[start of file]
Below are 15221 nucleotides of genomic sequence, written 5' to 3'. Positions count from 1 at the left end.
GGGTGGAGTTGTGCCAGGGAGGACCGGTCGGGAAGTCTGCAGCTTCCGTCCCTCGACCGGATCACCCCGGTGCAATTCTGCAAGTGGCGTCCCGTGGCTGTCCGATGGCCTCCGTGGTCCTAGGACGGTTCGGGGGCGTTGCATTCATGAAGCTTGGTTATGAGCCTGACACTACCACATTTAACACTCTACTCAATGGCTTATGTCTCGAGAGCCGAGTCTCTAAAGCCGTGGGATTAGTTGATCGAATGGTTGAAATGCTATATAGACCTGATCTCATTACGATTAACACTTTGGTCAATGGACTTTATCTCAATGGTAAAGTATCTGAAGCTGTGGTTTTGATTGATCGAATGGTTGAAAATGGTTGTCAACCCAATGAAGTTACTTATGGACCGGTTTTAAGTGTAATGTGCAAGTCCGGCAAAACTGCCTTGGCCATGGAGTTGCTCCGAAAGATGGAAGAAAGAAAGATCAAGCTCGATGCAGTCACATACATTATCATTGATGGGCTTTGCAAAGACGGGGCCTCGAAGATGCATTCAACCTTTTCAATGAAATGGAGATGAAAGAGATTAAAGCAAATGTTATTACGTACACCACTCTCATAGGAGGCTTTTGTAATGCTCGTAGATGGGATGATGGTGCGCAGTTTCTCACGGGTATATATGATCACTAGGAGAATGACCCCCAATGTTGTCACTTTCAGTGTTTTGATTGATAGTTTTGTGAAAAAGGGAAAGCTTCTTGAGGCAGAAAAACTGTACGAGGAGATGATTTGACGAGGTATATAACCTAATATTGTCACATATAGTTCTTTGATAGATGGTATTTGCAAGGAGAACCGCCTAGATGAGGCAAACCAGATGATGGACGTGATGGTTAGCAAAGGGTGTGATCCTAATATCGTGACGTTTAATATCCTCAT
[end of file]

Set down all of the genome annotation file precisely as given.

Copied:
Below are 15221 nucleotides of genomic sequence, written 5' to 3'. Positions count from 1 at the left end.
GGGTGGAGTTGTGCCAGGGAGGACCGGTCGGGAAGTCTGCAGCTTCCGTCCCTCGACCGGATCACCCCGGTGCAATTCTGCAAGTGGCGTCCCGTGGCTGTCCGATGGCCTCCGTGGTCCTAGGACGGTTCGGGGGCGTTGCATTCATGAAGCTTGGTTATGAGCCTGACACTACCACATTTAACACTCTACTCAATGGCTTATGTCTCGAGAGCCGAGTCTCTAAAGCCGTGGGATTAGTTGATCGAATGGTTGAAATGCTATATAGACCTGATCTCATTACGATTAACACTTTGGTCAATGGACTTTATCTCAATGGTAAAGTATCTGAAGCTGTGGTTTTGATTGATCGAATGGTTGAAAATGGTTGTCAACCCAATGAAGTTACTTATGGACCGGTTTTAAGTGTAATGTGCAAGTCCGGCAAAACTGCCTTGGCCATGGAGTTGCTCCGAAAGATGGAAGAAAGAAAGATCAAGCTCGATGCAGTCACATACATTATCATTGATGGGCTTTGCAAAGACGGGGCCTCGAAGATGCATTCAACCTTTTCAATGAAATGGAGATGAAAGAGATTAAAGCAAATGTTATTACGTACACCACTCTCATAGGAGGCTTTTGTAATGCTCGTAGATGGGATGATGGTGCGCAGTTTCTCACGGGTATATATGATCACTAGGAGAATGACCCCCAATGTTGTCACTTTCAGTGTTTTGATTGATAGTTTTGTGAAAAAGGGAAAGCTTCTTGAGGCAGAAAAACTGTACGAGGAGATGATTTGACGAGGTATATAACCTAATATTGTCACATATAGTTCTTTGATAGATGGTATTTGCAAGGAGAACCGCCTAGATGAGGCAAACCAGATGATGGACGTGATGGTTAGCAAAGGGTGTGATCCTAATATCGTGACGTTTAATATCCTCAT